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Driving a Wheelchair Accessible Vehicle (WAV) in the UK | AD

AD – This post is sponsored by Paddock Automotive


If you’re a wheelchair user and you’re looking into driving in the UK, there are some different options that you should consider. In this article, we’ll cover the different types of vehicle set-up that could work for you and take a look at how to choose the type of vehicle that will be the best fit for your particular lifestyle.

Emma in her powerchair sitting upfront in the driving space of her wheelchair accessisble vehicle when she was learning to drive.
Emma sitting in her wheelchair upfront in her WAV when she was learning to drive.

What are my driving options as a wheelchair user?

Within the general category of wheelchair accessible vehicles (or just WAV, for short) there is the option to either drive from your wheelchair, or the option to drive from a specially adapted car seat.

If you want to drive from your wheelchair, this is referred to as the Drive from Wheelchair set-up. It’s a simple name that’s easy enough to remember, but when you’re shopping around you should also be aware that you’ll often find it abbreviated to just DFW.

If the idea of driving from an ordinary car seat that has been adapted to suit you sounds a bit more appealing, then this is what’s known as the Internal Transfer set-up. It gets its name from the fact that you transfer from your wheelchair to the car seat internally – when you are inside the vehicle itself.

As with DFW, this is often shortened to IT on commercial websites and in official literature.

How do I choose between a DFW and an IT?

The independence that having your own car provides you with can make all the difference to your day-to-day life. So when you’re browsing the WAV showroom looking for new and used vehicles, how do you actually choose between a DFW and an IT? Well, this really all comes down to the individual, to your needs and your preferences.

What size is your wheelchair?

Firstly, you should think about the particular sort of wheelchair that you use. What is its size? How much does it weigh? How high is it and, indeed, how tall are you when you’re actually sat in your wheelchair? As you may already know from being a passenger in a wheelchair accessible vehicle, there is a range of WAVs on the market, all with different heights and different means of access.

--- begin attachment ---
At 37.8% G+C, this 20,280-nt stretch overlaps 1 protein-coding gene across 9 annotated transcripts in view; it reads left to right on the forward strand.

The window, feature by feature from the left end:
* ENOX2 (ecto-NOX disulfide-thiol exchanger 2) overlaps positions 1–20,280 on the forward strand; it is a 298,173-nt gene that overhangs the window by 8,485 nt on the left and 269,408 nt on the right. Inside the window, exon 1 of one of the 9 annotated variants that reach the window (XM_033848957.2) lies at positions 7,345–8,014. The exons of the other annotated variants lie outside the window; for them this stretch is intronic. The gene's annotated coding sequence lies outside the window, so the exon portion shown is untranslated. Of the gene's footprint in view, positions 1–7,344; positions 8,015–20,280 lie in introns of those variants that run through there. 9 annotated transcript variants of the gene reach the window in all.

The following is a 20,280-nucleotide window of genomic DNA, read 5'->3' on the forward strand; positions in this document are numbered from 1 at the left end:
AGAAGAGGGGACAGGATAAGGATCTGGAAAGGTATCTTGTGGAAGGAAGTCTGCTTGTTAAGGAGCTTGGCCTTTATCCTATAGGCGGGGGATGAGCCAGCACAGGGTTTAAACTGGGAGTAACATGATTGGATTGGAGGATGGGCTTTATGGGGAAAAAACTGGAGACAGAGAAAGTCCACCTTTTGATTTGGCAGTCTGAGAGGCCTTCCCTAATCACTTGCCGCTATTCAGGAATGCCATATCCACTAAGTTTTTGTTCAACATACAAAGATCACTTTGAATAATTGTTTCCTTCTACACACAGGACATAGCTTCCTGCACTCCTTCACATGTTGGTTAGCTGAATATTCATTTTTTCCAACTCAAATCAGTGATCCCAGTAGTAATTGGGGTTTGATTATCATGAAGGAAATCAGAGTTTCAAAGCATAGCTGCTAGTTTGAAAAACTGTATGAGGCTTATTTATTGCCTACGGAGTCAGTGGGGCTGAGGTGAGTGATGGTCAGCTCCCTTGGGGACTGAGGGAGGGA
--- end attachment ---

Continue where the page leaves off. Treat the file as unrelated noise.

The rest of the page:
If you have a large wheelchair then you’ll probably find a large vehicle with the DFW set-up to be the most convenient option. This is because manoeuvring a wheelchair and manoeuvring yourself in a confined space can obviously be challenging. If you have a smaller wheelchair then you might want to go with a correspondingly smaller vehicle and go for the IT option.

Will you be driving passengers around too?

Another big consideration is whether or not you will be taking passengers and if so, how many? Can you see yourself driving around friends or family in your WAV? Will you be doing a school run in the mornings and afternoons? Obviously, the way a car gets used might well vary quite a lot from day to day so this question isn’t always easy to answer.

A good idea is just to try and work out who will be in the car on an average week, or month, in your life and to go from there. Once you’ve worked this out, think about whether it would be best to have a DFW so you can just wheel your chair right into the vehicle and go, or if you’d have room for the wheelchair and any potential passengers once you’ve transferred yourself to your adapted car seat.

Conclusion

So if you’re currently considering getting behind the wheel in a WAV, think over your options carefully before you make the investment. Go over everything, from your wheelchair’s weight and dimensions to your driving preferences and the number of passengers you’d ideally like to take with you on a regular basis.

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Meet Emma

Meet Emma

Hello I’m Emma. My mission is to show you the possibilities of accessible travel through my travel guides, tips and reviews. I also share personal stories, live event reviews and more.

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2 Responses

    1. Hi Sarah. I took driving lessons, but never sat a driving test as I realised driving wasn’t for me. I passed my theory though 🙂

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